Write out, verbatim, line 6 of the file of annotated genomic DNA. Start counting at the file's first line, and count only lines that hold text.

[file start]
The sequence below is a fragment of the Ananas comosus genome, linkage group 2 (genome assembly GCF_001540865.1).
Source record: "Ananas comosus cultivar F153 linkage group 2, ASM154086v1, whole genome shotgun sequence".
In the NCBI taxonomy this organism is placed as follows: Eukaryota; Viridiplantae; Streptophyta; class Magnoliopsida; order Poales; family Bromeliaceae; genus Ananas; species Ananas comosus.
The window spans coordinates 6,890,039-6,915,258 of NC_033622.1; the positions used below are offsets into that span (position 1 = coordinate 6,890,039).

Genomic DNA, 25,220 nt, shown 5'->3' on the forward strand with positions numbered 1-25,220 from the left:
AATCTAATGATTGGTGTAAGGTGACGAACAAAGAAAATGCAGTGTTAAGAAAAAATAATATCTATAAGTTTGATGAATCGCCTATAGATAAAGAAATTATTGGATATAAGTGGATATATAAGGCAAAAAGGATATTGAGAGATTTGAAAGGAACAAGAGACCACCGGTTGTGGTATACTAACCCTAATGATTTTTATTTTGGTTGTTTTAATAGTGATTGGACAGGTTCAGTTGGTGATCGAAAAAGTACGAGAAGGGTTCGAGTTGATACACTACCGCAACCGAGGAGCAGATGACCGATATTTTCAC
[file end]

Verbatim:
AATCTAATGATTGGTGTAAGGTGACGAACAAAGAAAATGCAGTGTTAAGAAAAAATAATATCTATAAGTTTGATGAATCGCCTATAGATAAAGAAATTATTGGATATAAGTGGATATATAAGGCAAAAAGGATATTGAGAGATTTGAAAGGAACAAGAGACCACCGGTTGTGGTATACTAACCCTAATGATTTTTATTTTGGTTGTTTTAATAGTGATTGGACAGGTTCAGTTGGTGATCGAAAAAGTACGAGAAGGGTTCGAGTTGATACACTACCGCAACCGAGGAGCAGATGACCGATATTTTCAC